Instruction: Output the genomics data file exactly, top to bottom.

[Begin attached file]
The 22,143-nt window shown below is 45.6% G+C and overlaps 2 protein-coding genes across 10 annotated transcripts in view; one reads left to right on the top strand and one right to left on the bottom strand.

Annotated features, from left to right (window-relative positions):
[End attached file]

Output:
The 22,143-nt window shown below is 45.6% G+C and overlaps 2 protein-coding genes across 10 annotated transcripts in view; one reads left to right on the top strand and one right to left on the bottom strand.

Annotated features, from left to right (window-relative positions):